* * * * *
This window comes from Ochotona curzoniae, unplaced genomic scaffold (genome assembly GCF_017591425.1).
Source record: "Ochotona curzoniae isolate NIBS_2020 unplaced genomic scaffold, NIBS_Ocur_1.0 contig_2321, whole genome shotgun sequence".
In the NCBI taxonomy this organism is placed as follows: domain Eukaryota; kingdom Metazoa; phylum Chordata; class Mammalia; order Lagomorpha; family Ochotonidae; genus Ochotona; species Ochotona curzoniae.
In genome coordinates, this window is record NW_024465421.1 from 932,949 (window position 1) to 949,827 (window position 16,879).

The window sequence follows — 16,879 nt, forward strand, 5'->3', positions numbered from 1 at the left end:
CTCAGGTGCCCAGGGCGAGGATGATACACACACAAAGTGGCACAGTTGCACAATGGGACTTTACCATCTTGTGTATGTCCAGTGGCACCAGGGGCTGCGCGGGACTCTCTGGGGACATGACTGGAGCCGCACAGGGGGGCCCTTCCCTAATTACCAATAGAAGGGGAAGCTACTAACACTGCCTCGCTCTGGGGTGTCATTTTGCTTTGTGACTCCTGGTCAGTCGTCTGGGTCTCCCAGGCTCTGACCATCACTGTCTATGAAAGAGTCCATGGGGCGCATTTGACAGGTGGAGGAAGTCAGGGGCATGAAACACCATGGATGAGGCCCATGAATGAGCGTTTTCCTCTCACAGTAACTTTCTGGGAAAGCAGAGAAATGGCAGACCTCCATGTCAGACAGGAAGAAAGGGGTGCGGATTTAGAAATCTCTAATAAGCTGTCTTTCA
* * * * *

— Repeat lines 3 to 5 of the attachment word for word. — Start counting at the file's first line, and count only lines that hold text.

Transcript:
In the NCBI taxonomy this organism is placed as follows: domain Eukaryota; kingdom Metazoa; phylum Chordata; class Mammalia; order Lagomorpha; family Ochotonidae; genus Ochotona; species Ochotona curzoniae.
In genome coordinates, this window is record NW_024465421.1 from 932,949 (window position 1) to 949,827 (window position 16,879).

The window sequence follows — 16,879 nt, forward strand, 5'->3', positions numbered from 1 at the left end: